Merzouga is a small dusty town in Morocco about 450 miles from Marrakech and close to the Algerian border. Ouarzazate is the closest large town. Merzouga is 50 km from the town of Erfoud and Rissani. It is the gateway to the Moroccan desert.
Tag: 4×4 Desert Excursions
Things to do in Ouarzazate. The Top 10 Things to do in Ouarzazate, Morocco is a hot list of activities and experiences that one can do alone, with their spouse or friends and family in the the door to the Sahara Desert. The most popular activities on a Ouarzazate Tour typically included spending time visiting the Oasis of Fint, the many Kasbahs in the region such as Ait Benhaddou Kasbah, Kasbah Tifoultilte, Kasbah Taouirirt, Kasbah Telouet and Kasbah Telouet in the Tizzin’ Tichka Pass. A Sahara Tour from Ouarzazate to the region of Zagora where one can pass through the Draa Valley’s volcanic rock, the old road of Caravans and have lunch with a Berber, Moroccan family is not to be missed. In Zagora or the M’hamid Sahara Desert one can take a 4×4 tour by pise and explore the unique flora and fauna of Morocco’s Sahara region.
“Ouarzazate has one main street, about fifty yards long, and two thousand people, of whom two hundred are French. The temperature can reach 110 degrees Fahrenheit in the summer. ” So says world-renowned journalist John Gunther in 1952, of his visit to Ouarzazate, during the reign of the Pasha Glaoui, whose honored guest he was.
Isolated in the Rif Mountains, Chefchaouen is one of Morocco’s hidden treasures. Chefchaouen is situated in the Rif Mountains, just inland from Tangier and Tetouan making it the perfect Rif Mountain holiday adventure. The city was founded in 1471, as a small fortress which still exists to this day, by Moorish exiles from Spain ed by Moulay Ali Ben Moussa Ben Radhed El Alami to fight the Portuguese invasions of northern Morocco. Chefchaouen was known as one of the main concentrations of Moriscos and Jews who sought refuge in this mountainous city after the Spanish Reconquista in medieval times.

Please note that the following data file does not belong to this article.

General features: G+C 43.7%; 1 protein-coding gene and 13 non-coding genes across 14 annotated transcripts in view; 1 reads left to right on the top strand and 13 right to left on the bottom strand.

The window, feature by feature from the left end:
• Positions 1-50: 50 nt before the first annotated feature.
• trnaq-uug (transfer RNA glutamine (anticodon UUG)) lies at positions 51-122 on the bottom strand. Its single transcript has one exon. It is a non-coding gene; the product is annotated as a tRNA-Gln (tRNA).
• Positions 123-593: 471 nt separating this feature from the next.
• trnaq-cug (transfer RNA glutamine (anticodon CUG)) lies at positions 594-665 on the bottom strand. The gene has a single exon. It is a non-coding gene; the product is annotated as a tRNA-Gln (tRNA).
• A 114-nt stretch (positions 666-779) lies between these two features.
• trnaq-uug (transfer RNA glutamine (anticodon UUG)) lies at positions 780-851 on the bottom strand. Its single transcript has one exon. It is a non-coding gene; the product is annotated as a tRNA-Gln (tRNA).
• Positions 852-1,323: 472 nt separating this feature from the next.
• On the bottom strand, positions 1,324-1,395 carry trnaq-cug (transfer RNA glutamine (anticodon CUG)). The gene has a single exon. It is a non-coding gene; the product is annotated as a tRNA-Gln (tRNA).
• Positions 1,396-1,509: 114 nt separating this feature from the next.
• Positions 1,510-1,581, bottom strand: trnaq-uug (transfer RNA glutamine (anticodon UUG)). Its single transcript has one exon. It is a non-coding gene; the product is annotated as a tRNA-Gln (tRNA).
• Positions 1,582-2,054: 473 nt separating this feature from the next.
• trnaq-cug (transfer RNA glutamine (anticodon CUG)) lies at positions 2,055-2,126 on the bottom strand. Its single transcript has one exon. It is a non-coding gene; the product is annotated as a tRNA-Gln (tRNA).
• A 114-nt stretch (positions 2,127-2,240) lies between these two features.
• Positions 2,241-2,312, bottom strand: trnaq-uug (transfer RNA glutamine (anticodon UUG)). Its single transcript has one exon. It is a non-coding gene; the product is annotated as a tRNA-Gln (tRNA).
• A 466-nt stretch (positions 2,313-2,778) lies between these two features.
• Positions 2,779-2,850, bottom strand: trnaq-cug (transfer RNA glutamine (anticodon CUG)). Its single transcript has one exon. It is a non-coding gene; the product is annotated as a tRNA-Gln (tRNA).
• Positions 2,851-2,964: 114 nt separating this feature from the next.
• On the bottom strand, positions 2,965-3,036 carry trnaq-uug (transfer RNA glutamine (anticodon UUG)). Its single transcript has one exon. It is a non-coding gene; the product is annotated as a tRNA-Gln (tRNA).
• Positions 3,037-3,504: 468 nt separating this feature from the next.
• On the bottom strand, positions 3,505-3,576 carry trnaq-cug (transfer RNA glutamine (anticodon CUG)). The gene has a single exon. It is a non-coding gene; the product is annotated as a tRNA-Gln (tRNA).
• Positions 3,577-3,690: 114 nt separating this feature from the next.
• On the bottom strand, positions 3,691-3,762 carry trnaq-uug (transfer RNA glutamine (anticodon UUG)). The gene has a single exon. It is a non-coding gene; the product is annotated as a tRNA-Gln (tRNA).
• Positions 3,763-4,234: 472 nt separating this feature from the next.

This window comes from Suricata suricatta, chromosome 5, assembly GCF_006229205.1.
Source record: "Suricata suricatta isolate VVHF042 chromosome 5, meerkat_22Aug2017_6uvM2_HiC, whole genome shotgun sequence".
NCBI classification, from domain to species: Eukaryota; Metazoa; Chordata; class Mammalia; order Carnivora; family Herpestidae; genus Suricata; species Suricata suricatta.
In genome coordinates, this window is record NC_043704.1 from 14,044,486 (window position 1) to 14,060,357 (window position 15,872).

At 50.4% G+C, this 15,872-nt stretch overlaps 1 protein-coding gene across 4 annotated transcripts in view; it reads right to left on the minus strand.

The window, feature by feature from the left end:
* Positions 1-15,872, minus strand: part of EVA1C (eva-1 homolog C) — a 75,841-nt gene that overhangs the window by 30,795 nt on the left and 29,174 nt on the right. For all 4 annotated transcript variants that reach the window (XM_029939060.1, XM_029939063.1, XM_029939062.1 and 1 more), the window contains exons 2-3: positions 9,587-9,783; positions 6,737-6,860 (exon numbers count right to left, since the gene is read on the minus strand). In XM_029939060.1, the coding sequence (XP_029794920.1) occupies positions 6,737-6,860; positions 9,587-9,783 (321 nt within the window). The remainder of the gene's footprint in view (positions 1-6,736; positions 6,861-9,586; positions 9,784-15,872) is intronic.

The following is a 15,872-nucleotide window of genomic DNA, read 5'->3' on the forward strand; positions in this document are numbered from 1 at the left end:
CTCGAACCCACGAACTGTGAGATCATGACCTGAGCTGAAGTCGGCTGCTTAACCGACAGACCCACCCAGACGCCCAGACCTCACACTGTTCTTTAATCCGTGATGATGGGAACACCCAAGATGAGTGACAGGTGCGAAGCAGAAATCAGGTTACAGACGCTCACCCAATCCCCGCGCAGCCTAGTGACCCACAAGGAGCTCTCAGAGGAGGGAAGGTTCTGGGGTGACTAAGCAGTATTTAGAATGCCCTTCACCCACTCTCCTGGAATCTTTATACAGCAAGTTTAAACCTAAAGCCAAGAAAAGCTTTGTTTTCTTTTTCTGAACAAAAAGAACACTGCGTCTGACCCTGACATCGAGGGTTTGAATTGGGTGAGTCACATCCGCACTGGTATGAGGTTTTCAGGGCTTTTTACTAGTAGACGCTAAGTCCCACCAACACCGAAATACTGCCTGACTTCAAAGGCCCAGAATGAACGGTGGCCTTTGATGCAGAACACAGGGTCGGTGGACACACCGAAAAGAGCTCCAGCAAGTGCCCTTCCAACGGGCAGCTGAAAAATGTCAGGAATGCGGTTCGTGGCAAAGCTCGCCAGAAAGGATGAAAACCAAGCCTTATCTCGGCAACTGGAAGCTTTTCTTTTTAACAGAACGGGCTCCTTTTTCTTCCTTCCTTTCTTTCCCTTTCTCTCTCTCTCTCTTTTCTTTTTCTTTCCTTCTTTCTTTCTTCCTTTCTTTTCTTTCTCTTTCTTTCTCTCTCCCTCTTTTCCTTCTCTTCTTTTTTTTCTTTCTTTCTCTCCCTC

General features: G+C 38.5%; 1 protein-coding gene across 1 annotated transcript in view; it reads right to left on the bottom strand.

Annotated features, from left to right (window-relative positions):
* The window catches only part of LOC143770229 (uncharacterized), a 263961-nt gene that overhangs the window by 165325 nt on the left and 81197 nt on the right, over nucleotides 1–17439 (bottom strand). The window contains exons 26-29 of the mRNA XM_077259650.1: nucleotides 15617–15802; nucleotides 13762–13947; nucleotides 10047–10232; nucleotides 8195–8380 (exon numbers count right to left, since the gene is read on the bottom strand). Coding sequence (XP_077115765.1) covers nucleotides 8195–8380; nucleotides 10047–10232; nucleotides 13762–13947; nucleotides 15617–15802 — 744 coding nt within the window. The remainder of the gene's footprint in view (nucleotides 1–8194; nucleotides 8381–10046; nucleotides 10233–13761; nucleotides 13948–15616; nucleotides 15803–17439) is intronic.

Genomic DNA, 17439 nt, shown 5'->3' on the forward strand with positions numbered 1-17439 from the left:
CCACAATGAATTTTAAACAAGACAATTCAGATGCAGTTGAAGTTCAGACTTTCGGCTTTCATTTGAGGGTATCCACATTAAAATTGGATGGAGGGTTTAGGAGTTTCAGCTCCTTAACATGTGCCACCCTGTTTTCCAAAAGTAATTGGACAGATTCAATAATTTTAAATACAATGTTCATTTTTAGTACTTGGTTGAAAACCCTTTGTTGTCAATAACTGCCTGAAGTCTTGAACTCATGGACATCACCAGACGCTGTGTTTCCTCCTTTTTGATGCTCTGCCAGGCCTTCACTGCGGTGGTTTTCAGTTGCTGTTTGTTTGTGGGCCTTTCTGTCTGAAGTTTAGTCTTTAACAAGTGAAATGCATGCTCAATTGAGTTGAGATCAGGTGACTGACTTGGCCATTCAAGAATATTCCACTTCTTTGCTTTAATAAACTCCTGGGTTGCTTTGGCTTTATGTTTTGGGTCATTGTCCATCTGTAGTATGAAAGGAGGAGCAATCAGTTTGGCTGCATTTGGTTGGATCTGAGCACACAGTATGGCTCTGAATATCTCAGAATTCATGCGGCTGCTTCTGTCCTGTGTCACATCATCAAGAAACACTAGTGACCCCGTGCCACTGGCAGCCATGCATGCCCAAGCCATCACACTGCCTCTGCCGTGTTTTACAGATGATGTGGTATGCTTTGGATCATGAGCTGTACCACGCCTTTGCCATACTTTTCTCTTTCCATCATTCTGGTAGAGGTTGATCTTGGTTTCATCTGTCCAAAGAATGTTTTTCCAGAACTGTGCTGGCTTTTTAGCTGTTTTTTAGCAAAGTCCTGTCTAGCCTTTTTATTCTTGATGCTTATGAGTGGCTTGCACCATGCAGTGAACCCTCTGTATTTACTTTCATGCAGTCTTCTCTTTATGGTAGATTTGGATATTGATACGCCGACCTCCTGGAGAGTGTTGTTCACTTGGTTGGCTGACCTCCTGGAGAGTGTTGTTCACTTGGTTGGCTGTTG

For anyone interested in touring Morocco’s kasbahs or ksars, I highly recommend starting with Kasbah Taourirt, the Pasha Glaoui’s former palace in Ouarzazate. Kasbah Taorirt was built by the Pasha Glaoui. Its location was strategic for trading routes and in the 1930’s when the Glaoui ruled the South was then considered one of Morocco’s largest Kasbahs. Kasbah Taourirt was one of the places Glaoui kept his slaves. As a Moroccan traveler you can explore its nooks and crannies to discover its history and often local female painters who sell their art inside as well as the many quality silver shops just steps outside the Kasbah.
Pasha T’hami Glaoui was the most powerful man in Morocco between 1953 and 1956, in addition to being one of the richest men in the world at that time. The title Pasha means Governor. Glaoui was the Pasha of Marrakesh (since 1912), Ouarzazate, and most of the Moroccan south during the time Morocco was under French rule. The most important Kasbahs’ in Morocco that were occupied by the Pacha Glaoui during his reign and are frequented by Moroccan travelers today are Kasbah Taouirt, located in the center of Ouarzazate, Ait Benhaddou, located 15 kilometers outside Ouarzazate and Kasbah Telouet which sits in the village of Telouet nestled outside the Onilla Valley.